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Kenny同志

Need some comments on my English pronunciation

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Flickserve
5 hours ago, Kenny同志 said:

 

 

I have been practising speaking every day recently and here are two recordings I made today. How much can you understand?

 


What’s your method when you practice speaking? 
 

You are not really expressing a good rhythm when speaking and that is making it hard to understand. 
 

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Kenny同志

Thanks for the extra information Larry. 🙂

 

@Flickserve

Thanks for your feedback. The method I use is the one adopted by many learners: listen to one sentence at a time, pause, and then repeat. I have really made a lot of efforts to improve my pronounciation over the past few weeks but now it seems I am just hopelessly bad at making out different sounds and imitating people...

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Flickserve

Interesting. I agree pronunciation is very frustrating. 
 

problems stated by yourself:

 

1) making out the different sounds

 

2) Imitation 

 

 

Working by yourself is a bit difficult but not impossible. I think the material you used with the British accent is a good model to copy at first. However, the sentences are spoken a bit too fast for a non-native Chinese speaker and using software to slow it down a bit would make it easier. Also consider shortening the practice to phrases within the sentence.
 

i would recommend the chorus method. 
 

https://www.chinese-forums.com/forums/topic/8213-near-native-foreign-accents/



 

Basically, you need to listen to the sentence or preferably the phrase near enough two hundred times. Then gradually you speak at the same time copying the sentence. That means you go very slowly but with time and practice, you should be able to speed up.  First, the many repetitions of listening get you notice the small differences. Then when you try to imitate at the same time, you notice your speech is slightly different and you can start to self correct. You need to pay close attention to the tones and the length of certain sounds which is similar to learning to sing a song. 
 

From my own experience, it is definitely a method worth trying. It’s best to use it with vocabulary that you are familiar with so that you concentrate and focus only the rhythm,  intonation, length of certain sounds etc. Also the sentences cannot be too long. 
 

I saw one youtuber with excellent Japanese pronunciation. He did roughly the same thing with a special piece of equipment. His microphone also had a ear phone output. When listening to the sentence through the earphones, it allows you to hear your voice more clearly when you shadow the sentence. Then you self correct. After that, there may be some areas where it’s particularly difficult and then you need a native speaker to help you. For most people, I think they cannot do it for long as it is quite boring and slow progress at the beginning.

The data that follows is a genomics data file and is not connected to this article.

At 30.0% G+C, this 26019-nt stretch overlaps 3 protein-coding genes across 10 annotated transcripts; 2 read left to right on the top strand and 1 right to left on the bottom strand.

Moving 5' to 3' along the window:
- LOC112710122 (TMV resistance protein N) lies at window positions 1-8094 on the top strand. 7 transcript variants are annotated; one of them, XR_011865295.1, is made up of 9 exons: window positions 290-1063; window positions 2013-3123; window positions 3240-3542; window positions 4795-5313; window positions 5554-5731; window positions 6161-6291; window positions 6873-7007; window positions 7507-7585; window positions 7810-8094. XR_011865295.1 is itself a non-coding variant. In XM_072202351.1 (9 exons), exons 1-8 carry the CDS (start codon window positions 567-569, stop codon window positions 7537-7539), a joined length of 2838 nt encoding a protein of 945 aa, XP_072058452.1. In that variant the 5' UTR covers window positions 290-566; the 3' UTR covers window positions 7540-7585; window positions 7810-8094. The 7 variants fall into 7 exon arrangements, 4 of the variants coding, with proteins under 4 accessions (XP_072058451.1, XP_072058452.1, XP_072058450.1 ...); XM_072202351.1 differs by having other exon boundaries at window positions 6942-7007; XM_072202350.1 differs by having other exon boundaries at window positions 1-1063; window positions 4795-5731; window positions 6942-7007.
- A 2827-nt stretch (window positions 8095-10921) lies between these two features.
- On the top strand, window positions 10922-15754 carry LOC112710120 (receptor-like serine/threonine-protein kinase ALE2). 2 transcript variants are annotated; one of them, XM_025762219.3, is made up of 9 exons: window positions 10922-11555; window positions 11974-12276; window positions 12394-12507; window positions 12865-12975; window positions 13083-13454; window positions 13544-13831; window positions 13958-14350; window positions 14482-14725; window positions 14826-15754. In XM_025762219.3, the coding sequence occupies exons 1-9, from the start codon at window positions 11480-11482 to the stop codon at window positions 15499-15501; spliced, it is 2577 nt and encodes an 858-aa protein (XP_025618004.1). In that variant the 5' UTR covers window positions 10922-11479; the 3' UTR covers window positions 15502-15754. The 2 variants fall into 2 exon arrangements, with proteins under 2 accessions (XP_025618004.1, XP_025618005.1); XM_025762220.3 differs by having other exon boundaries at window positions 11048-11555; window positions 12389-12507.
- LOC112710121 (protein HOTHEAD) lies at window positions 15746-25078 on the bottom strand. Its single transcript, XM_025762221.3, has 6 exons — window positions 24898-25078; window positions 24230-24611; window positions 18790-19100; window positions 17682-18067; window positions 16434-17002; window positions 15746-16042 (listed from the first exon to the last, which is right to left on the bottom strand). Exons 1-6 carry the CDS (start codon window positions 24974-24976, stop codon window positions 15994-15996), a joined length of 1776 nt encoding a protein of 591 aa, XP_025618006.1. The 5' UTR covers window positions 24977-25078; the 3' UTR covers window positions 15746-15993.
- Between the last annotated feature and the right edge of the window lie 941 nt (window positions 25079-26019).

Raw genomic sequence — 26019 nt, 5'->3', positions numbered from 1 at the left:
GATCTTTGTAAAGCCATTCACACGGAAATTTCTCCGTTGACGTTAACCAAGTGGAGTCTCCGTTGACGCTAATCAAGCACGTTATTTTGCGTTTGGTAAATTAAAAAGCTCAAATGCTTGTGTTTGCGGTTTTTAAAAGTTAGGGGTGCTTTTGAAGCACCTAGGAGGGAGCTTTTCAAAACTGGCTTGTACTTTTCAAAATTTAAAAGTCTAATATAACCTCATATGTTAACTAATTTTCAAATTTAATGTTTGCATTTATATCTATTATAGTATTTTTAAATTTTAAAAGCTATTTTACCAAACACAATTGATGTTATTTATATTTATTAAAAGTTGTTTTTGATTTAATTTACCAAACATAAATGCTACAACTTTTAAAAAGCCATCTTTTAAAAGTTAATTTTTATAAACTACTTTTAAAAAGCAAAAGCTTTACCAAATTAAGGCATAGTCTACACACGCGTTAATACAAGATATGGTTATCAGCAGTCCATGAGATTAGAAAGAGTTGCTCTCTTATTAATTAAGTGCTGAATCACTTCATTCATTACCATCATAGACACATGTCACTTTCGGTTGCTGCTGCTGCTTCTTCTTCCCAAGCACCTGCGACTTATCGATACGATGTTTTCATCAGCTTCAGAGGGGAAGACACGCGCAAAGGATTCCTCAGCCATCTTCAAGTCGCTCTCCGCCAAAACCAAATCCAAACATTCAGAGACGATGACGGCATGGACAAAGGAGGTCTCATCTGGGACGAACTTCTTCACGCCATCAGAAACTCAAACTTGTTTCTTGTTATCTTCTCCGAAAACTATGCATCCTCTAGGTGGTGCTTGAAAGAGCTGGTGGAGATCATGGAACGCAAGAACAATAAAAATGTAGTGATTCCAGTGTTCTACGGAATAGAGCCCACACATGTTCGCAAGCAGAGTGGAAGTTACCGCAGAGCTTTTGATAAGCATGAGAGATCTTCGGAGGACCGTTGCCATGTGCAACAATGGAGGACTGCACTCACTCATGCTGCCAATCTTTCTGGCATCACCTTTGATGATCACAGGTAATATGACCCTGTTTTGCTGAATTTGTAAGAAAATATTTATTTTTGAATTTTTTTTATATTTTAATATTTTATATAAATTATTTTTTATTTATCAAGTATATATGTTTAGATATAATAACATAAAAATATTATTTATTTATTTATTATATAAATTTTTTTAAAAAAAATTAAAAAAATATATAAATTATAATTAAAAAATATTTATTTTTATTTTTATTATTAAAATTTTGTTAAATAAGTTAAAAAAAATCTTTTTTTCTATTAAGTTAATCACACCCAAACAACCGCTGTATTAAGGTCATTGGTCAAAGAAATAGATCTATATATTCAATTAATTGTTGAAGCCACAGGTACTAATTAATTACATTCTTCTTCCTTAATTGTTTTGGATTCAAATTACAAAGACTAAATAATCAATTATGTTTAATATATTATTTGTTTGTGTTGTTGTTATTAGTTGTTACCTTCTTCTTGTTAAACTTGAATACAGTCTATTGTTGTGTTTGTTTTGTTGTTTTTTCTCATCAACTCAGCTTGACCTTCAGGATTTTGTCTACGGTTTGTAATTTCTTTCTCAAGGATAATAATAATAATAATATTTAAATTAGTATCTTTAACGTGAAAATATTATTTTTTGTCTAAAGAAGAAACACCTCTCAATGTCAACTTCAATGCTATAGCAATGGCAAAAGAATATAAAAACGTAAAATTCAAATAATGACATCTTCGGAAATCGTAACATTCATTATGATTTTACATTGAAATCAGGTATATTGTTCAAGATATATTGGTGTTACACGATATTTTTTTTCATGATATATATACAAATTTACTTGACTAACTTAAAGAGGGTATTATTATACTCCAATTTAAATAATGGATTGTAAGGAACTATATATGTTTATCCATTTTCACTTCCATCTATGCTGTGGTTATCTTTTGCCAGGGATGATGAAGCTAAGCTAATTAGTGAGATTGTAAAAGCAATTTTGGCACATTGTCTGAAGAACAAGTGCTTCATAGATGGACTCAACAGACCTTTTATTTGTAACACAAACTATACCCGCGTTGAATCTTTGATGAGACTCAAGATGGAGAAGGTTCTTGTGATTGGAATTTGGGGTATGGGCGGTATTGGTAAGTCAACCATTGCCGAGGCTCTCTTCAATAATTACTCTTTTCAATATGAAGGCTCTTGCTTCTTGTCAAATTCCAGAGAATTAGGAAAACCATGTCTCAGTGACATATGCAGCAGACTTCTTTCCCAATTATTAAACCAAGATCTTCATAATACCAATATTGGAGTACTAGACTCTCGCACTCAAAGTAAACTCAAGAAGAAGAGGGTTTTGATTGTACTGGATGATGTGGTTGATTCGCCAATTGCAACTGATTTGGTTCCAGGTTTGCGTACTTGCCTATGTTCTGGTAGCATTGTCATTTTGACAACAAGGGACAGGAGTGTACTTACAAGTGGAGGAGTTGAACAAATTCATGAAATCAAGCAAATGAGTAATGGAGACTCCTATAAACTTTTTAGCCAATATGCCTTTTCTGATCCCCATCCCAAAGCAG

After reading about this method, I realised why my own mandarin pronunciation wasn’t improving very well - I was practicing a simple sentence only a few times and then moving on. 

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Kenny同志

Many thanks again Flickserve. 

 

I will keep the method you mentioned in mind but I want to find some new materials for practising because from some TV programmes I have watched on youtube, I do have an impression that agrees with 889's: the English I have been trying to copy is not real-life English. 

 

I may use some  films for practising for the time being while looking for short tapes of real-life English. 

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Flickserve
1 hour ago, Kenny同志 said:

the English I have been trying to copy is not real-life English. 

 

It's definitely good material for practicing speaking. I don't see any problem with copying properly spoken English which is clear.

 

 

 

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Kenny同志

Thanks for sharing your view Flickserve. Much appreciated. 🙂

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Kenny同志

Hello again folks,

 

I have been practising with a different method for a week or so and feel that it is effective as with this method I can identify and correct with relative ease many problems that I need to address. I know this recording is probably far from perfect but how do you think of it overall? 

 

Some of you often write long posts to give me detailed feedback and advice for which I am very grateful. But on the other side, I am a bit embarrassed as I come here for help too often and it must have taken you a lot of time listening and analysing my broken English and writing those posts. If this method really works, however, I will be able to work on my own from now on and the next time I come here to post under this thread, it may be one year later when I have conquered spoken English.

oak tree02.mp3

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anonymoose

I think this is better than your previous recordings, and 100% comprehensible to me.

 

Apart from what has already been said (and I particularly agree with 889's first post on March 31), another issue is words that end in a vowel that has an abrupt stop, such as d, t, b (not sure what the technical term is), you are still vocalizing a little bit after the vowel which apart from being incorrect in its own right, probably also adds to the choppy nature of your speech, as it breaks the natural continuity between words.

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Dawei3

One thing to watch is your pace of speech.  As Flickserve mentioned on your previous recording, the pace is a bit fast.  I can understand it, but more pauses between words would increase how easily others can understand your speech.  In general, pauses increase the impact of what you are saying (sophisticated speakers & comedians use pauses much).  

 

I used to teach English to adults as a volunteer.  They mentioned that people have a sense if they speak quickly, others won't notice their accent.  However, the opposite usually happens:  the accent is generally stronger the faster one speaks.  Also, careful well-spoken speech is considered a mark being "learned" in English (pronounced with 2 syllables, learned = learn + ed =  a person who shows much knowledge acquired by study)